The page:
So anyway. I want to do this experiment – put all the perceivers together from all four quadras. That would be at minimum a group of eight people. You could have both sexes and it would be sixteen people. But this very small, very interesting group we had last night was all the introverts. We could have taken on a couple more ‘copies’ of the same types, such as another male or female of the same type, and the conversation still would have had this camaraderie. If there are too many people, then some people won’t get enough time talking, and others will become strong and tend to dominate.

The perceiver/judger dichotomy really strongly affects the *flow* of the conversation. Judgers make decisions and think or feel more openly and more constantly about everything – the conversation has a sort of jerky, harsh, too-fast flow for me. I like the laid back flow of the perceivers all together. Again I don’t want to alienate the people I love – I spent years and years having long conversations with Valencia in college – INFJ, my activator – and I can also have really good long conversations with my mom, ESTJ (mirror relation), who seems to understand things that no one else on earth understands. And my friend Steve makes me feel extremely comfortable no matter where we are and no matter what we are doing.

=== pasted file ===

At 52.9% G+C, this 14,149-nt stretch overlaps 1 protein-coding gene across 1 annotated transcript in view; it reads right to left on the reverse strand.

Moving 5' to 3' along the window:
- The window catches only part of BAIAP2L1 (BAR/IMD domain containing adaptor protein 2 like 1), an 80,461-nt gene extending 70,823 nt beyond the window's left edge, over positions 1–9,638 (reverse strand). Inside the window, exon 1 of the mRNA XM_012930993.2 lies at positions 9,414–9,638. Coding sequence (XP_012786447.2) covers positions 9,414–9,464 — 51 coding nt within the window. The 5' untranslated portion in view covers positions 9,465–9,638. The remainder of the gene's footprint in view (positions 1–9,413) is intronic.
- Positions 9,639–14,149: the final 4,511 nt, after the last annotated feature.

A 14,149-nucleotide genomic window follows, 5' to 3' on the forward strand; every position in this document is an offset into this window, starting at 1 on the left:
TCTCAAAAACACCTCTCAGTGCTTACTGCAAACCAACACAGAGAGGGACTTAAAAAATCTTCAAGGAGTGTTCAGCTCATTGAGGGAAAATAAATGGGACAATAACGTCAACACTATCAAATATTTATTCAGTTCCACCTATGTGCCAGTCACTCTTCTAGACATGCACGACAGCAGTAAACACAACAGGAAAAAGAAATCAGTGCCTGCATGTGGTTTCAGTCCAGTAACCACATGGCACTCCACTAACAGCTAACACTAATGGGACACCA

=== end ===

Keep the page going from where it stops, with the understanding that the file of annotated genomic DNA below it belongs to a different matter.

I do not want to merely do away with judgers or wipe them off the face of the earth. It’s just that I want to do this experiment to minimize conflict in the workplace, and see how it turns out. I have noticed that I truly love the flow of the conversations and the interactions when it’s a large group of perceivers all together. Everything is so comfortable, so cheerful, so natural and relaxed.

We mentioned one thing that bothered me last night. I had started to notice that it seemed like this one guy, James, one of the two black people working there (Charles is the other black guy, from Africa, with an accent, who might *possibly* *possibly* be another ISFP, I’m not sure), hadn’t been here for a few days and I was wondering what happened. Well, he quit. Here are all the things I liked about James – he was a dancer, and was participating in dance competitions, along with another guy, David (Korean, ESFP). James was some kind of SP, but I wasn’t sure if he was another ISTP or an ESFP or what – I couldn’t tell for sure. I only know I liked him. He was studying Japanese in college but he said he wasn’t doing very well in the class.